A hungry Friday wanderer could concoct hundreds of possible lunches from the vendors at London's Borough Market. But it's hard to imagine any of them could compare with the raclette at the Kappacasein stall.
Kappacasein is run by Will Oglethorpe, a master affineur at nearby Neal's Yard Dairy, the acclaimed cheese store at the edge of Borough Market. There are only two things on the menu, and both make use of his signature cheese: the Ogleshield. Made from the milk of Jersey cows, in a partnership between Oglethorpe and the Montgomery producers (of Montgomery Cheddar fame), the Ogleshield is made in the style of Swiss raclette—salted, then massaged, then aged at Neal's Yard.
All this gives you a semisoft, pungently flavored cheese, perfect for melting—either in sandwich form, or, in a far more exciting move, roasting under flatirons and sliding onto grilled potatoes in an irresistible molten stream.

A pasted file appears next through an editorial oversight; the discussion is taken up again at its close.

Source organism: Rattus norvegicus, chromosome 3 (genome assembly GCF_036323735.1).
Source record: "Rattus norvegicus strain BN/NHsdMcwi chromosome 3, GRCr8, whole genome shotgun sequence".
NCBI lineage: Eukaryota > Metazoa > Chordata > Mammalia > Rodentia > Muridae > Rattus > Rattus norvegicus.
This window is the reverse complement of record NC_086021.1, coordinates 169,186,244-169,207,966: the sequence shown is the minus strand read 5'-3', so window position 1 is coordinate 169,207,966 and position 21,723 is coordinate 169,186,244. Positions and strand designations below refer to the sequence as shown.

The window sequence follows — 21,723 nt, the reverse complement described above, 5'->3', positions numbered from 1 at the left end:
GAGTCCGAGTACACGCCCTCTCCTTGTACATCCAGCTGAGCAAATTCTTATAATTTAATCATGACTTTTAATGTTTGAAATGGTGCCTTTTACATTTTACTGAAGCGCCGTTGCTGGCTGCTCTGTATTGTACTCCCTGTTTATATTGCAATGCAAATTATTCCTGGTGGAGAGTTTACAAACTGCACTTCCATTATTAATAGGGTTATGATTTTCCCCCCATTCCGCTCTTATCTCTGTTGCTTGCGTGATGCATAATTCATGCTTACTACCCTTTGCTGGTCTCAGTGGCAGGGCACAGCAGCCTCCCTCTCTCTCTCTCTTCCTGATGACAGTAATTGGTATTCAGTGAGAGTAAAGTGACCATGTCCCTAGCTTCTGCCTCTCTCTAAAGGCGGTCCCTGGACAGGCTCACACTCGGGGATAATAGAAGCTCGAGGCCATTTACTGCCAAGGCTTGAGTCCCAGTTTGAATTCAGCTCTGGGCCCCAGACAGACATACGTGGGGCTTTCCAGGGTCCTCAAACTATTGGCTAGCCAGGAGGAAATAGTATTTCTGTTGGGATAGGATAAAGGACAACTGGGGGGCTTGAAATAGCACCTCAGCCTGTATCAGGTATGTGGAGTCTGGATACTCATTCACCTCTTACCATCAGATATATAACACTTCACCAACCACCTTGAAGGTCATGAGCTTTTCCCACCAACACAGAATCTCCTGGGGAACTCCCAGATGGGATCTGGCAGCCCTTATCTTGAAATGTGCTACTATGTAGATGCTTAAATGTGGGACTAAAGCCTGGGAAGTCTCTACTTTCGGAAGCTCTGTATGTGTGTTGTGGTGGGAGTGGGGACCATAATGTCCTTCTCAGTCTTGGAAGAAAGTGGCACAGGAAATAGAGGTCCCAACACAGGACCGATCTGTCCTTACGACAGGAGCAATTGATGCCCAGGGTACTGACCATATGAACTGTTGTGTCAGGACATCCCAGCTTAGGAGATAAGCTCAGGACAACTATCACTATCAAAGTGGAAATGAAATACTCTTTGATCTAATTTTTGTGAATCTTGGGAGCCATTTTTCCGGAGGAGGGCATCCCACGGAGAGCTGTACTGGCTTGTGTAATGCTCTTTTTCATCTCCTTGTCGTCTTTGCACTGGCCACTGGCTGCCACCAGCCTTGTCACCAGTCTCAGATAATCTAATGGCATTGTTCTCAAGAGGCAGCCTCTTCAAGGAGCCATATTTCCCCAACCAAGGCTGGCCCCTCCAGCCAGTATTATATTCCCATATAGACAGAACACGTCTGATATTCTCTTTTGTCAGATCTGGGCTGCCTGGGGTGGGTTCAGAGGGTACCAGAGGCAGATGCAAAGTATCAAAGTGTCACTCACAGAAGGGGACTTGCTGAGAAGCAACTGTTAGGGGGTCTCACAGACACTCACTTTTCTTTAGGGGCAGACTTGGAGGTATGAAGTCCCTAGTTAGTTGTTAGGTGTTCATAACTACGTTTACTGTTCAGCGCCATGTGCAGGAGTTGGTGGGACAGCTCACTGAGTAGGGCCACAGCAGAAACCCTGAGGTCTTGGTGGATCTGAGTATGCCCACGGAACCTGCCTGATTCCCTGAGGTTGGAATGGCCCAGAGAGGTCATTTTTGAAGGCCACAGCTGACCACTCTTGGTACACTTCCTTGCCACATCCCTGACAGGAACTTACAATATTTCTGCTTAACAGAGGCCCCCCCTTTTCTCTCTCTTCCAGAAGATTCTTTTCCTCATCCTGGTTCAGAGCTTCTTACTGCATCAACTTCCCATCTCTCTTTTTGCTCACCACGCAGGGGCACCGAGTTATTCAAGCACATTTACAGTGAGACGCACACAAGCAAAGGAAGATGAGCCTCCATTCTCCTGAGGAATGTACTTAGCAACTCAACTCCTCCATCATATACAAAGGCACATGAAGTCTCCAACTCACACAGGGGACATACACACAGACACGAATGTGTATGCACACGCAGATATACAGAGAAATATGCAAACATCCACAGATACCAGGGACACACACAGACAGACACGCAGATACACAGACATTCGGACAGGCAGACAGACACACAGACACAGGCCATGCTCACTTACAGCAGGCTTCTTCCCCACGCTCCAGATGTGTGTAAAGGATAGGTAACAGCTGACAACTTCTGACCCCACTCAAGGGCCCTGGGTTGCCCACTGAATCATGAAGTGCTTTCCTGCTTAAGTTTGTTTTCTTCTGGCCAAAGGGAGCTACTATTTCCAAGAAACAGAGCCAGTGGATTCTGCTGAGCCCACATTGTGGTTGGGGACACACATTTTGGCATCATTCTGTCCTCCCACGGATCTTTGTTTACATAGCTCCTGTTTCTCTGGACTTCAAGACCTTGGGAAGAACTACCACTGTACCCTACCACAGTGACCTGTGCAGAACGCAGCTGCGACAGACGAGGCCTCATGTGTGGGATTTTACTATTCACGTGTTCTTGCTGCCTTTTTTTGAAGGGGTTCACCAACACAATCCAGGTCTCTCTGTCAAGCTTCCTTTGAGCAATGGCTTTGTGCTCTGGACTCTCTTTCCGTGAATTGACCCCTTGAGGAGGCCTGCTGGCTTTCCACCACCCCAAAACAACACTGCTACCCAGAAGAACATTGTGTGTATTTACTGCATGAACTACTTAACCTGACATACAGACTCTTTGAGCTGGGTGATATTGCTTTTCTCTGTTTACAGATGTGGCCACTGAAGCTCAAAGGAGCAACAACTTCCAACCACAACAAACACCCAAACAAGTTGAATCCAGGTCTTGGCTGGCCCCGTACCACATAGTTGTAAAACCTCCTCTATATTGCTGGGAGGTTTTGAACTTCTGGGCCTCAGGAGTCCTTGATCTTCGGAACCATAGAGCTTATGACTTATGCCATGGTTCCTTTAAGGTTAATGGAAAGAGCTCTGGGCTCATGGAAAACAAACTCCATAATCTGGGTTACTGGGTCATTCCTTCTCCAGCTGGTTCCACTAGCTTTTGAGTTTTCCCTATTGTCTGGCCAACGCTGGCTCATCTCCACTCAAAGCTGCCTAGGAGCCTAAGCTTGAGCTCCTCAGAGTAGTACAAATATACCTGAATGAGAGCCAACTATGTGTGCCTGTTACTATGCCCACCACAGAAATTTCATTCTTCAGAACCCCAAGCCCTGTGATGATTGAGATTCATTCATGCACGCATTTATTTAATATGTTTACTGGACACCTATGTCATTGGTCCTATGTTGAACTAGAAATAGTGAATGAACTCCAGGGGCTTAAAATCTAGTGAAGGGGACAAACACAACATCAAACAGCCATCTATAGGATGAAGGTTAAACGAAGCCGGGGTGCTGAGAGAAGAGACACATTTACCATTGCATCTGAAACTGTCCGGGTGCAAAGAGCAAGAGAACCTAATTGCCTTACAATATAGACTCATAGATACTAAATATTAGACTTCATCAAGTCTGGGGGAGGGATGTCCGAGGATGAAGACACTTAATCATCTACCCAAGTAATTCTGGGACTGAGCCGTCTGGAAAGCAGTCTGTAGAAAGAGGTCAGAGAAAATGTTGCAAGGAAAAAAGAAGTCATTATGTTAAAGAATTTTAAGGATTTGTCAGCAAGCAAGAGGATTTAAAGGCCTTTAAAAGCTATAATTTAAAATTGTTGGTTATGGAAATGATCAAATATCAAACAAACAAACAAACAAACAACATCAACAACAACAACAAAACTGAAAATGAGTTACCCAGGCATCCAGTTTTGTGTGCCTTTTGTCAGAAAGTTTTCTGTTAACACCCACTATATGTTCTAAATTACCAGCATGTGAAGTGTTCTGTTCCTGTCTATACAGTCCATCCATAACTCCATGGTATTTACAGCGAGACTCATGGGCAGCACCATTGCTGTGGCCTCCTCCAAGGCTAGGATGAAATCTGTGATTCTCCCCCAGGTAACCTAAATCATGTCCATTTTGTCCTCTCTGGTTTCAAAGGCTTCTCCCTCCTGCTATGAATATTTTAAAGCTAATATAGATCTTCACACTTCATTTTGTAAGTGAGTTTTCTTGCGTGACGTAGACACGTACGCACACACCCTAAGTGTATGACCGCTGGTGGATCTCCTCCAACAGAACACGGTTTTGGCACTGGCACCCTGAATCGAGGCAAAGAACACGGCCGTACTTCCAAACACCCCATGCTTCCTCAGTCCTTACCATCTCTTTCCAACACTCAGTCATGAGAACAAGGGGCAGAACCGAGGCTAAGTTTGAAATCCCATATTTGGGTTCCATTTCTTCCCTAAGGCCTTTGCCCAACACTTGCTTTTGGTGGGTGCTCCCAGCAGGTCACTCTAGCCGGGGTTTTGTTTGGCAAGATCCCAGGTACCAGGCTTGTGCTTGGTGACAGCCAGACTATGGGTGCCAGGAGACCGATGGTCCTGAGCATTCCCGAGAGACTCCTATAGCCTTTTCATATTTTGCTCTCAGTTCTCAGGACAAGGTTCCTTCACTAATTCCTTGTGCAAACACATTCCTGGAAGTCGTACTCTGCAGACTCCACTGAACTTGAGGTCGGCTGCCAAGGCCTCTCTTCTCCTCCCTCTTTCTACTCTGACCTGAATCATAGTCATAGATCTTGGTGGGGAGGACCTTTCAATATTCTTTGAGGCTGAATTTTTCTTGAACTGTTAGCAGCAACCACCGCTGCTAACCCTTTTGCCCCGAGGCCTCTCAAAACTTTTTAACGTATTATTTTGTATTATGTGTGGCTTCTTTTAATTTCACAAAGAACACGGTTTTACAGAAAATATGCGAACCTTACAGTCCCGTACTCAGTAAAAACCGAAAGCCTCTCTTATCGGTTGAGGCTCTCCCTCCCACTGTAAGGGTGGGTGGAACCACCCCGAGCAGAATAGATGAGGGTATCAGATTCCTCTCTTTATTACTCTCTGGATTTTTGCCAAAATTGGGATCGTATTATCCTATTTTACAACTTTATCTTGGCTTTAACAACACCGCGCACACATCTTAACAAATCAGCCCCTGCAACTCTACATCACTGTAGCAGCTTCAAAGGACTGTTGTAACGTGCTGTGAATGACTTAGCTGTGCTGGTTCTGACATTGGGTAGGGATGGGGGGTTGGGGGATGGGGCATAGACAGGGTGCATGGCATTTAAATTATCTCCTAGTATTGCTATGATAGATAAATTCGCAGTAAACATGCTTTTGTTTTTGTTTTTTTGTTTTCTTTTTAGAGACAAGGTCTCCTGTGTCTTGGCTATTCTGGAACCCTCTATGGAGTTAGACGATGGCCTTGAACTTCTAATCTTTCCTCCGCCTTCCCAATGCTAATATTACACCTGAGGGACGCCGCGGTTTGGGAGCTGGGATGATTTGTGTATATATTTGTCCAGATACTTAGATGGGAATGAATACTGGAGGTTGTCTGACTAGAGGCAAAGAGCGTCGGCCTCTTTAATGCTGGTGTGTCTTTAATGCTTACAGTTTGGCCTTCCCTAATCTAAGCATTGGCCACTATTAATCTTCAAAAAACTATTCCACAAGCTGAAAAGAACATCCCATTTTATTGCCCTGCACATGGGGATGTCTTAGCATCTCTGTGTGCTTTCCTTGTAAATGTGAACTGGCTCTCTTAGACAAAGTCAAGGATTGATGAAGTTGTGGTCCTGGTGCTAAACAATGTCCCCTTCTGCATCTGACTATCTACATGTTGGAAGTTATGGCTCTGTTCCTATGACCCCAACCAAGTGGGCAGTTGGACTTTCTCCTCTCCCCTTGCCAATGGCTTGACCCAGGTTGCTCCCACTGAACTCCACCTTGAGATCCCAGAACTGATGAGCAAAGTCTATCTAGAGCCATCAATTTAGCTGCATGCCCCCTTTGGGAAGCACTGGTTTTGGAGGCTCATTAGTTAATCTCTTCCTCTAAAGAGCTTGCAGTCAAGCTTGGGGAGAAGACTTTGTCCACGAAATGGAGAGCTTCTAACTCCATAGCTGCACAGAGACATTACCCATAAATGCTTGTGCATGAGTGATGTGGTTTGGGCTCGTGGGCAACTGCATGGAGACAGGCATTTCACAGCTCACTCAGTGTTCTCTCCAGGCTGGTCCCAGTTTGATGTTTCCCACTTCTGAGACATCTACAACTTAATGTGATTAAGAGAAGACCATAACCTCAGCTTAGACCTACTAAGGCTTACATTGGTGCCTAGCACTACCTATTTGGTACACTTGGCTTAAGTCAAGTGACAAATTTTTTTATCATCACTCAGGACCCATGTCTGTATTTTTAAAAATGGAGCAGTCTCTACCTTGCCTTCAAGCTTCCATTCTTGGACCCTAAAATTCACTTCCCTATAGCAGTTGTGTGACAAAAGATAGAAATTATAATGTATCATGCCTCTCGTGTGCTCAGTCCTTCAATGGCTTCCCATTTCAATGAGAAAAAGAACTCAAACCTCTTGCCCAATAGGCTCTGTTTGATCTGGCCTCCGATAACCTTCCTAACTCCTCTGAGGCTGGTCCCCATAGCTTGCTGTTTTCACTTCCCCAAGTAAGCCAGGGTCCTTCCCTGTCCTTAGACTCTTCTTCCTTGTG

The cheese waterfall, after the jump.
Half-wheels of Ogleshield cheese are roasted beneath hot irons. (Swiss cow herders used to melt the cheese in front of an open fire. But they were a bit more patient... and without a twenty-deep queue.)
When the cheese starts to bubble and burn, it's scraped back down for a smooth, even melt.
Meanwhile, the yellow boiled Charlotte potatoes are tossed on the heat for a quick sear, and piled on a plate with gherkins and pickled onions. Plus a few good grinds of salt on top.
When the cheese has melted about a half-inch down, it's time for the scrape! Position the tool at the top...
loosen the melted layer of cheese...
... and slide onto the potatoes.
The crispy, steaming potatoes, the gooey, pungent cheese—if you're in need of a good, warming meal, there's nothing more satisfying. Especially on a cloudy, cool day. And let's face it; in London, the odds are pretty high.
Carey is over in London thanks to Visit London, the city's official tourist organization, in connection with Virgin Atlantic and the Intercontinental Park Lane.